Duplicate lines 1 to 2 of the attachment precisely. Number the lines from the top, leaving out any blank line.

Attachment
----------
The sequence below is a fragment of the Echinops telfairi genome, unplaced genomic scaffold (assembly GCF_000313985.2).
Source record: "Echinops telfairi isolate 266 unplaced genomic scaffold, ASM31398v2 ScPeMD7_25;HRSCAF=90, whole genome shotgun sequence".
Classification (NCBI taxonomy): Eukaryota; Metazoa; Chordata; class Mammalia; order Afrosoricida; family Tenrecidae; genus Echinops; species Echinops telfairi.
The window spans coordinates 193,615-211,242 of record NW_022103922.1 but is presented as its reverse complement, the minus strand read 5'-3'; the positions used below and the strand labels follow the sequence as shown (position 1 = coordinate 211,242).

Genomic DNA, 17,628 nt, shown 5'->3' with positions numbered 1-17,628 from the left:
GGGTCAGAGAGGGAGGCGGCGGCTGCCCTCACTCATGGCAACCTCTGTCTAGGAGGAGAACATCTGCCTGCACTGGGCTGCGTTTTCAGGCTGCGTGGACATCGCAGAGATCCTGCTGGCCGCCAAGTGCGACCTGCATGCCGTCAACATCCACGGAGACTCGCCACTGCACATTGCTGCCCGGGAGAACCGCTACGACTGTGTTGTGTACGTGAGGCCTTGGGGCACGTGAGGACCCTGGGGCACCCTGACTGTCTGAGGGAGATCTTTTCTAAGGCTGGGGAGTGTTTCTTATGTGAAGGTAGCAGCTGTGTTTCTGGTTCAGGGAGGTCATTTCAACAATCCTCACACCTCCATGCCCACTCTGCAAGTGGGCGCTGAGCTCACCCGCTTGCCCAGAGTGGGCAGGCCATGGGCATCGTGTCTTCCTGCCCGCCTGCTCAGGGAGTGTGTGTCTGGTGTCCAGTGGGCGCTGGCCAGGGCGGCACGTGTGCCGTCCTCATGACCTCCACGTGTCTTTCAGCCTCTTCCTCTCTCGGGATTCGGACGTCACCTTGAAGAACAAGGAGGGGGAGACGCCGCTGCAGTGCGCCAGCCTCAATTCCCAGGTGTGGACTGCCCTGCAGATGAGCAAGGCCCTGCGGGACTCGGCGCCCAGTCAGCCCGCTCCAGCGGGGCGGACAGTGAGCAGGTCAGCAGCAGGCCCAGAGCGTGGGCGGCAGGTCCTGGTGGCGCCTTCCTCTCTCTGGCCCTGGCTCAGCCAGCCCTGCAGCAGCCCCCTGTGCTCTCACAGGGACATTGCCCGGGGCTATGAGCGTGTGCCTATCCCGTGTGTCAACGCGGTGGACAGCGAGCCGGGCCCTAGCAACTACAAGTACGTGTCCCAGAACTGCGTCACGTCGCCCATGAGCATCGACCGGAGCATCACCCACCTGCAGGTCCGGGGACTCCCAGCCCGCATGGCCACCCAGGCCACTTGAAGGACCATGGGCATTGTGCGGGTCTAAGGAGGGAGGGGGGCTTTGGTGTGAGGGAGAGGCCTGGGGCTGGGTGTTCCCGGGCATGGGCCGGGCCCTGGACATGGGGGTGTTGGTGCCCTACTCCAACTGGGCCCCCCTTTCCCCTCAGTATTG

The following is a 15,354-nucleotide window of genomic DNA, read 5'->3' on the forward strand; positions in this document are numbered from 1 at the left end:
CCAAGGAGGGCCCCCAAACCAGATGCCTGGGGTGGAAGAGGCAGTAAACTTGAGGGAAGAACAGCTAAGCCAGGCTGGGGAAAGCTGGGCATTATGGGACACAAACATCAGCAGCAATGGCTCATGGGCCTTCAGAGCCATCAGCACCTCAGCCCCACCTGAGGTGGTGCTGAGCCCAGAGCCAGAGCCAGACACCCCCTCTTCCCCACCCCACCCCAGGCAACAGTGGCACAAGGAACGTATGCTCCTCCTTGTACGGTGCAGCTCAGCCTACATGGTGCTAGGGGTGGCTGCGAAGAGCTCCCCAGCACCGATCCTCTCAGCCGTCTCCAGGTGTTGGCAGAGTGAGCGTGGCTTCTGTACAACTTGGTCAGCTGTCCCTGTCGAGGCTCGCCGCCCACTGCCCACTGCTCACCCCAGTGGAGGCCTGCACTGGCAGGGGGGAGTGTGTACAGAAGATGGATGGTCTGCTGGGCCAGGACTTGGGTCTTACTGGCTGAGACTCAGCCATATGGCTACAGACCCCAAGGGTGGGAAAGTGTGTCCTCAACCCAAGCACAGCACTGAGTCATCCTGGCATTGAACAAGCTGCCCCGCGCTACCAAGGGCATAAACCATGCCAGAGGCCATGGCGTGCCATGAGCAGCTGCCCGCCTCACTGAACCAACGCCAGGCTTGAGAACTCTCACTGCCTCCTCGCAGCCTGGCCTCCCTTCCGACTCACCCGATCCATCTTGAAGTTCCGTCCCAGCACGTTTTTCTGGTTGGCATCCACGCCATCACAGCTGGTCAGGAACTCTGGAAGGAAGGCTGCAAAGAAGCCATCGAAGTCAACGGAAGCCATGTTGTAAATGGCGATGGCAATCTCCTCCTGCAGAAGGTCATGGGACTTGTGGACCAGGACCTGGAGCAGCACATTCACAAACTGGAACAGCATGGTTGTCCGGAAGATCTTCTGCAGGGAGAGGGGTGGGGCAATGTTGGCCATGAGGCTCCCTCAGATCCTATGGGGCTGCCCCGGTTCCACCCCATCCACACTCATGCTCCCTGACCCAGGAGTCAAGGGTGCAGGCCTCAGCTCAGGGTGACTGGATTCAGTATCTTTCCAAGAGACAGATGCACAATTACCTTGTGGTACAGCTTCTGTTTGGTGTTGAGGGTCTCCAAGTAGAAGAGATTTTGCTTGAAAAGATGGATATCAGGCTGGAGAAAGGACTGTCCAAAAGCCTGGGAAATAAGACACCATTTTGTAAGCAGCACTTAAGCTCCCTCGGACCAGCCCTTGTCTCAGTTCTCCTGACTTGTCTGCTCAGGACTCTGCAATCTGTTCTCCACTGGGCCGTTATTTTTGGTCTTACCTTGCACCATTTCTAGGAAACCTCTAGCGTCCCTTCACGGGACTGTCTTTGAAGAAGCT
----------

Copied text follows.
The sequence below is a fragment of the Echinops telfairi genome, unplaced genomic scaffold (assembly GCF_000313985.2).
Source record: "Echinops telfairi isolate 266 unplaced genomic scaffold, ASM31398v2 ScPeMD7_25;HRSCAF=90, whole genome shotgun sequence".